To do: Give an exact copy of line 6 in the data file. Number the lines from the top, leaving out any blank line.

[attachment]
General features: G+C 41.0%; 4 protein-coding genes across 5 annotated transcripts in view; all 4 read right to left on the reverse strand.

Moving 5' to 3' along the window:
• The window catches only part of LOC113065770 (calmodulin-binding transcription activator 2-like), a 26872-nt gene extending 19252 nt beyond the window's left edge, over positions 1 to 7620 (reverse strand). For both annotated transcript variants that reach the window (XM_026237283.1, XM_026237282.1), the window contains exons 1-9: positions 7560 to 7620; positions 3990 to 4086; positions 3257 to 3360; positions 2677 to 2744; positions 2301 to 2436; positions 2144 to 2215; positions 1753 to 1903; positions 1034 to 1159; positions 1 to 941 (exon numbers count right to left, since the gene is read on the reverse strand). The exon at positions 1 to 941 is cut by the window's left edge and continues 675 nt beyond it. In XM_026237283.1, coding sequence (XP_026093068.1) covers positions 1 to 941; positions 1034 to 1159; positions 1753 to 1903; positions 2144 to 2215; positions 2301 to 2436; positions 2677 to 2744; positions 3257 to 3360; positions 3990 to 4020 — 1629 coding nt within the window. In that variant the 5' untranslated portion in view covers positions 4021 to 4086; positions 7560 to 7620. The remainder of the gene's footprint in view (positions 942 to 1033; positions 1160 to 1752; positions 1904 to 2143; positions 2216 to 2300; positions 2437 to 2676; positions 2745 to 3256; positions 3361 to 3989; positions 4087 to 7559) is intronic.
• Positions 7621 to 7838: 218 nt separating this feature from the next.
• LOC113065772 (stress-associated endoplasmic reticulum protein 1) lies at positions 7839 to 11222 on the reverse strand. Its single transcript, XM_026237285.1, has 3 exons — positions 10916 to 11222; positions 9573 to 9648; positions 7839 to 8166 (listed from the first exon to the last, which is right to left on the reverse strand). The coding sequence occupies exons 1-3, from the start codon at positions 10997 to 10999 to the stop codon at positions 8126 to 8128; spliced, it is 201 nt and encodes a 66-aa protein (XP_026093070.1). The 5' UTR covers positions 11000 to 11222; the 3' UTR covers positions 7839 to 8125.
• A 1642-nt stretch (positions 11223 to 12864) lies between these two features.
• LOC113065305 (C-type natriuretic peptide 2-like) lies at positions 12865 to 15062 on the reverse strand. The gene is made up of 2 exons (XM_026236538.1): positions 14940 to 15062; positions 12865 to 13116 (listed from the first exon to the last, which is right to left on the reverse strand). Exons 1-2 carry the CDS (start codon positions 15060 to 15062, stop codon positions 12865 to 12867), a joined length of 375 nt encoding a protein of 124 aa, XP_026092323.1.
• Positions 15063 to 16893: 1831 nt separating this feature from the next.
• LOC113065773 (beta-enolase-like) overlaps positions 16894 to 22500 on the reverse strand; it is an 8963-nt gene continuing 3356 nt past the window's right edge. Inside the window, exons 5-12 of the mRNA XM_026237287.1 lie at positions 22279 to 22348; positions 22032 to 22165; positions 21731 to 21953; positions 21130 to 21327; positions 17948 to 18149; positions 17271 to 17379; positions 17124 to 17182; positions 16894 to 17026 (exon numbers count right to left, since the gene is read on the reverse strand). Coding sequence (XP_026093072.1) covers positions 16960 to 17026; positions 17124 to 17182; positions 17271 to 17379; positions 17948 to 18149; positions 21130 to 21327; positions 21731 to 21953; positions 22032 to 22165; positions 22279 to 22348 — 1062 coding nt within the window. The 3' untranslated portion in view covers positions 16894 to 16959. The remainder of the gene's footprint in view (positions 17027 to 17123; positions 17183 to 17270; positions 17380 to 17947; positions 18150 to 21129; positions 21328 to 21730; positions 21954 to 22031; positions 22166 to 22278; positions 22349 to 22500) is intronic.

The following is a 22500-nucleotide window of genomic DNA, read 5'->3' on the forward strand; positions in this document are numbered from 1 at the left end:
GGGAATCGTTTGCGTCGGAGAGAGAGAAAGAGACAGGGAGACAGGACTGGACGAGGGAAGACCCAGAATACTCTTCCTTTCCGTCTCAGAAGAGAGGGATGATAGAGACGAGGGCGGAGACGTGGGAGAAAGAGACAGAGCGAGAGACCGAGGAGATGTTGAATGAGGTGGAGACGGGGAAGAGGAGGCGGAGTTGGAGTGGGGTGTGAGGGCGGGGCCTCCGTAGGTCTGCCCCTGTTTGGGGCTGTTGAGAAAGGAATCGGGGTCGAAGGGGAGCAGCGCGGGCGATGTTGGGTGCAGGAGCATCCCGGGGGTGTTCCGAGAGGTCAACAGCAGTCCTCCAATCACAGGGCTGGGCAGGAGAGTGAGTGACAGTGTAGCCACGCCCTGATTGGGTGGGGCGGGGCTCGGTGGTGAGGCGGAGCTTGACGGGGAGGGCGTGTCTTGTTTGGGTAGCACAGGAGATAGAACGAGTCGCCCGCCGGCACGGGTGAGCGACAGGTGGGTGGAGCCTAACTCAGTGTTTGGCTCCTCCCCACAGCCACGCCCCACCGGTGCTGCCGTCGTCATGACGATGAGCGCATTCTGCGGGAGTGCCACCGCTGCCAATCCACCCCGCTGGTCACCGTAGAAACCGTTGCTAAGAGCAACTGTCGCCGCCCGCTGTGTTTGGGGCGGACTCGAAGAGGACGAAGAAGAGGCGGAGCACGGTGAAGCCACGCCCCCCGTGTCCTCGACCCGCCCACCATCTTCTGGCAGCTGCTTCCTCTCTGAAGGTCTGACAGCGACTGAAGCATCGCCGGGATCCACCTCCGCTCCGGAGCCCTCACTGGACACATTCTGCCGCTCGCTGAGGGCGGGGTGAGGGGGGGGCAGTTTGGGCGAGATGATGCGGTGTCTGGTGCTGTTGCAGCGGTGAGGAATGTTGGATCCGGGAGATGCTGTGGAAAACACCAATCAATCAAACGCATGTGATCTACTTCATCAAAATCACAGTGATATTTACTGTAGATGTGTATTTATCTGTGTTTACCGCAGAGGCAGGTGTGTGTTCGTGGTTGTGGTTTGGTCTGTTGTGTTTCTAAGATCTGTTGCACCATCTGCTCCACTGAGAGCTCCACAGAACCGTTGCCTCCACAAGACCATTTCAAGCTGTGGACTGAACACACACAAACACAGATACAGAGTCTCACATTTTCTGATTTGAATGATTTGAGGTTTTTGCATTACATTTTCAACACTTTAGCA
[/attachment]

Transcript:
• A 1642-nt stretch (positions 11223 to 12864) lies between these two features.